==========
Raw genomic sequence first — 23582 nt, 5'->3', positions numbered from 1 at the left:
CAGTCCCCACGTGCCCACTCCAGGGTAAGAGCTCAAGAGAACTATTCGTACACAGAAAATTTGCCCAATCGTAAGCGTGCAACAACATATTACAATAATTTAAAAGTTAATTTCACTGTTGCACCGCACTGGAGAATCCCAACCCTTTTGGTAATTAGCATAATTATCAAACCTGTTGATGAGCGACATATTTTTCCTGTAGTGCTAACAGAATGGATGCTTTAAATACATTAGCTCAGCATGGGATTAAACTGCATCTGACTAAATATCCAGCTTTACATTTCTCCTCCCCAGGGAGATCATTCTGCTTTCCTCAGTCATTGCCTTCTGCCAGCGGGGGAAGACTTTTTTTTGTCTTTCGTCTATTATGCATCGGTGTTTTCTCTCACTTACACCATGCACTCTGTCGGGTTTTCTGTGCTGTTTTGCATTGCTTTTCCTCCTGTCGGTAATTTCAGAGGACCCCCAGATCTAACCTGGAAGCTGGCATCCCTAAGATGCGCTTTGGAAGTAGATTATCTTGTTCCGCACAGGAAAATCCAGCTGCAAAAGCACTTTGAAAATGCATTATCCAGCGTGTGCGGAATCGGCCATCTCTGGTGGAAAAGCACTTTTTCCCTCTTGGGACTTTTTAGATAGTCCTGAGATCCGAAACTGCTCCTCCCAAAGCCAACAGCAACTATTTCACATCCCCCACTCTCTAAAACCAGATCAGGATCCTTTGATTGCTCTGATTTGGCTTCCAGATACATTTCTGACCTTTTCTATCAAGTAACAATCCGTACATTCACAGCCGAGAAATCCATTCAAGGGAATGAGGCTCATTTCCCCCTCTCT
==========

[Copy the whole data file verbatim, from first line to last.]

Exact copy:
Raw genomic sequence first — 23582 nt, 5'->3', positions numbered from 1 at the left:
CAGTCCCCACGTGCCCACTCCAGGGTAAGAGCTCAAGAGAACTATTCGTACACAGAAAATTTGCCCAATCGTAAGCGTGCAACAACATATTACAATAATTTAAAAGTTAATTTCACTGTTGCACCGCACTGGAGAATCCCAACCCTTTTGGTAATTAGCATAATTATCAAACCTGTTGATGAGCGACATATTTTTCCTGTAGTGCTAACAGAATGGATGCTTTAAATACATTAGCTCAGCATGGGATTAAACTGCATCTGACTAAATATCCAGCTTTACATTTCTCCTCCCCAGGGAGATCATTCTGCTTTCCTCAGTCATTGCCTTCTGCCAGCGGGGGAAGACTTTTTTTTGTCTTTCGTCTATTATGCATCGGTGTTTTCTCTCACTTACACCATGCACTCTGTCGGGTTTTCTGTGCTGTTTTGCATTGCTTTTCCTCCTGTCGGTAATTTCAGAGGACCCCCAGATCTAACCTGGAAGCTGGCATCCCTAAGATGCGCTTTGGAAGTAGATTATCTTGTTCCGCACAGGAAAATCCAGCTGCAAAAGCACTTTGAAAATGCATTATCCAGCGTGTGCGGAATCGGCCATCTCTGGTGGAAAAGCACTTTTTCCCTCTTGGGACTTTTTAGATAGTCCTGAGATCCGAAACTGCTCCTCCCAAAGCCAACAGCAACTATTTCACATCCCCCACTCTCTAAAACCAGATCAGGATCCTTTGATTGCTCTGATTTGGCTTCCAGATACATTTCTGACCTTTTCTATCAAGTAACAATCCGTACATTCACAGCCGAGAAATCCATTCAAGGGAATGAGGCTCATTTCCCCCTCTCT